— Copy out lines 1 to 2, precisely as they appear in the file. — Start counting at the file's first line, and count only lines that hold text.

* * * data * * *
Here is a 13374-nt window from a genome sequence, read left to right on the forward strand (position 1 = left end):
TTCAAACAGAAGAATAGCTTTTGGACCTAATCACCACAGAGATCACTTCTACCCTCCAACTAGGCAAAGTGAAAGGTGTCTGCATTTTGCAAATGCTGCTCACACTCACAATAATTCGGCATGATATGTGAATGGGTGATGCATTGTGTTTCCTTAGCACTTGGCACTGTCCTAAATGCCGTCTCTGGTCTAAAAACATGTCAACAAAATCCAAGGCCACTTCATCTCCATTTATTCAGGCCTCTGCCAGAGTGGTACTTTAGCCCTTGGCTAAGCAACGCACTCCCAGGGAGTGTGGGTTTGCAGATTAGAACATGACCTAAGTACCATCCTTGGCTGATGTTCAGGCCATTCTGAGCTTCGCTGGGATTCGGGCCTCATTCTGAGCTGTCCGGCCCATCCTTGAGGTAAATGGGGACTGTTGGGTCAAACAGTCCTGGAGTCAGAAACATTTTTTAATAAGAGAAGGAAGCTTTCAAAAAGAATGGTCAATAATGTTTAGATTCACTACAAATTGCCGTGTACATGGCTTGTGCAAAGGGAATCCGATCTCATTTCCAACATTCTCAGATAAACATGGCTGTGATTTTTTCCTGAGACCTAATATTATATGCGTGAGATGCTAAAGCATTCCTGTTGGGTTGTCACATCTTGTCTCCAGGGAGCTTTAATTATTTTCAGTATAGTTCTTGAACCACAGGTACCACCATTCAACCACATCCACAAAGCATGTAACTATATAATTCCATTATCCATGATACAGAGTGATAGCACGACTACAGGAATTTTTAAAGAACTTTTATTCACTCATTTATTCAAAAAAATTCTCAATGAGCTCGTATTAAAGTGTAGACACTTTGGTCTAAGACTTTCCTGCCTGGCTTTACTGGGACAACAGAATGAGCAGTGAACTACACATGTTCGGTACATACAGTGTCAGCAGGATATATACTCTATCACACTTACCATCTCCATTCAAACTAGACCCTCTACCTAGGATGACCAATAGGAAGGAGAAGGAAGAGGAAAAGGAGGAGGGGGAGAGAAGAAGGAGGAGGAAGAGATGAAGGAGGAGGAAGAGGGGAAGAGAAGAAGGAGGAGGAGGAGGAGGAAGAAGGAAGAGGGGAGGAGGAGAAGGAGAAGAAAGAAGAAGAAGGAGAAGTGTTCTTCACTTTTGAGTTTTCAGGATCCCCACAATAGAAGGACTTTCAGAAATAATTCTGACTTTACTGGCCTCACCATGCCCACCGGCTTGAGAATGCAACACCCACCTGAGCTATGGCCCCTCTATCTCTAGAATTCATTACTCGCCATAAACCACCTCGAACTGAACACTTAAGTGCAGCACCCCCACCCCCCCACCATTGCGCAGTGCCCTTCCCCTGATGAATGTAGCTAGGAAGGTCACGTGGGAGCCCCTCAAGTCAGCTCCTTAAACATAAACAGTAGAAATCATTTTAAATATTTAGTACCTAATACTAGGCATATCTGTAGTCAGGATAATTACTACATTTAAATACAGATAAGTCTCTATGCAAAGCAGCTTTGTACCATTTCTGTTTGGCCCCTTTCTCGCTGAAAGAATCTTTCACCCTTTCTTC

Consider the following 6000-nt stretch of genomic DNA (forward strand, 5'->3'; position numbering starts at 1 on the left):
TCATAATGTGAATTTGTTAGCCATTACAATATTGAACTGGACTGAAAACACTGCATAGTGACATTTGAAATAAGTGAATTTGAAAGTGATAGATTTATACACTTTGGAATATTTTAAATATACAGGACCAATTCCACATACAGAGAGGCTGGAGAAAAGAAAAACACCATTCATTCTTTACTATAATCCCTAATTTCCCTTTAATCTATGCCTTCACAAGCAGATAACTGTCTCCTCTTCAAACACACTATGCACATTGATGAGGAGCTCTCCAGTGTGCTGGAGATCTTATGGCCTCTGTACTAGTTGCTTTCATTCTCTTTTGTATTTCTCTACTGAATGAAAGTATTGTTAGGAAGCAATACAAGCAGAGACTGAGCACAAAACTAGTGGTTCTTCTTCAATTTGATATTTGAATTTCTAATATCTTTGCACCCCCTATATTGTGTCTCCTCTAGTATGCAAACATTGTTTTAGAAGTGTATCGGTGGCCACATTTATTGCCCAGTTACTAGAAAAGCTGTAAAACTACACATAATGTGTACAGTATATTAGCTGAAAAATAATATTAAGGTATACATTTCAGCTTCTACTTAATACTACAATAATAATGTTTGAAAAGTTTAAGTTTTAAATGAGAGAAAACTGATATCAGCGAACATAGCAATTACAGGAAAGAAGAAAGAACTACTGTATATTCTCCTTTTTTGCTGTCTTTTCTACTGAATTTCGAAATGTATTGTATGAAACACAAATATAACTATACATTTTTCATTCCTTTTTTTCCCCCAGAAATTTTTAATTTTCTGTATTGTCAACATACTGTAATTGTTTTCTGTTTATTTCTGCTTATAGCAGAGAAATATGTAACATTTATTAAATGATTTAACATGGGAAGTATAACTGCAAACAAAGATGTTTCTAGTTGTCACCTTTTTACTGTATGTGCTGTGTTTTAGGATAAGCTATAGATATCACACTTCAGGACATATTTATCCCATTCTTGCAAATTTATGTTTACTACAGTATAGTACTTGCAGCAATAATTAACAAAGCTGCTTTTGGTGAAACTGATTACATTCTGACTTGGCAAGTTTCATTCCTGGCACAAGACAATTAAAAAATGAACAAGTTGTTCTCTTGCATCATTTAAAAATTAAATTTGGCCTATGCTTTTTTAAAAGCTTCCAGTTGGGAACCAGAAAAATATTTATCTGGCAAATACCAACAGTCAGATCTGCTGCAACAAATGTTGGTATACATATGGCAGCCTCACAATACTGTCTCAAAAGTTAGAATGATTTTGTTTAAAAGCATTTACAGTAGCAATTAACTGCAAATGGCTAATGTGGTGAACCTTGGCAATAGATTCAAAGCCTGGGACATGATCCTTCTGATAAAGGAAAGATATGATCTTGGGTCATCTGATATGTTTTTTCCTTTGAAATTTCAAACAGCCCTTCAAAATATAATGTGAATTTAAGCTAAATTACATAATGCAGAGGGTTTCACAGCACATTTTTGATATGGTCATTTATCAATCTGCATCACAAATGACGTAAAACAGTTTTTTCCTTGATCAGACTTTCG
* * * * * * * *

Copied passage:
Here is a 13374-nt window from a genome sequence, read left to right on the forward strand (position 1 = left end):
TTCAAACAGAAGAATAGCTTTTGGACCTAATCACCACAGAGATCACTTCTACCCTCCAACTAGGCAAAGTGAAAGGTGTCTGCATTTTGCAAATGCTGCTCACACTCACAATAATTCGGCATGATATGTGAATGGGTGATGCATTGTGTTTCCTTAGCACTTGGCACTGTCCTAAATGCCGTCTCTGGTCTAAAAACATGTCAACAAAATCCAAGGCCACTTCATCTCCATTTATTCAGGCCTCTGCCAGAGTGGTACTTTAGCCCTTGGCTAAGCAACGCACTCCCAGGGAGTGTGGGTTTGCAGATTAGAACATGACCTAAGTACCATCCTTGGCTGATGTTCAGGCCATTCTGAGCTTCGCTGGGATTCGGGCCTCATTCTGAGCTGTCCGGCCCATCCTTGAGGTAAATGGGGACTGTTGGGTCAAACAGTCCTGGAGTCAGAAACATTTTTTAATAAGAGAAGGAAGCTTTCAAAAAGAATGGTCAATAATGTTTAGATTCACTACAAATTGCCGTGTACATGGCTTGTGCAAAGGGAATCCGATCTCATTTCCAACATTCTCAGATAAACATGGCTGTGATTTTTTCCTGAGACCTAATATTATATGCGTGAGATGCTAAAGCATTCCTGTTGGGTTGTCACATCTTGTCTCCAGGGAGCTTTAATTATTTTCAGTATAGTTCTTGAACCACAGGTACCACCATTCAACCACATCCACAAAGCATGTAACTATATAATTCCATTATCCATGATACAGAGTGATAGCACGACTACAGGAATTTTTAAAGAACTTTTATTCACTCATTTATTCAAAAAAATTCTCAATGAGCTCGTATTAAAGTGTAGACACTTTGGTCTAAGACTTTCCTGCCTGGCTTTACTGGGACAACAGAATGAGCAGTGAACTACACATGTTCGGTACATACAGTGTCAGCAGGATATATACTCTATCACACTTACCATCTCCATTCAAACTAGACCCTCTACCTAGGATGACCAATAGGAAGGAGAAGGAAGAGGAAAAGGAGGAGGGGGAGAGAAGAAGGAGGAGGAAGAGATGAAGGAGGAGGAAGAGGGGAAGAGAAGAAGGAGGAGGAGGAGGAGGAAGAAGGAAGAGGGGAGGAGGAGAAGGAGAAGAAAGAAGAAGAAGGAGAAGTGTTCTTCACTTTTGAGTTTTCAGGATCCCCACAATAGAAGGACTTTCAGAAATAATTCTGACTTTACTGGCCTCACCATGCCCACCGGCTTGAGAATGCAACACCCACCTGAGCTATGGCCCCTCTATCTCTAGAATTCATTACTCGCCATAAACCACCTCGAACTGAACACTTAAGTGCAGCACCCCCACCCCCCCACCATTGCGCAGTGCCCTTCCCCTGATGAATGTAGCTAGGAAGGTCACGTGGGAGCCCCTCAAGTCAGCTCCTTAAACATAAACAGTAGAAATCATTTTAAATATTTAGTACCTAATACTAGGCATATCTGTAGTCAGGATAATTACTACATTTAAATACAGATAAGTCTCTATGCAAAGCAGCTTTGTACCATTTCTGTTTGGCCCCTTTCTCGCTGAAAGAATCTTTCACCCTTTCTTC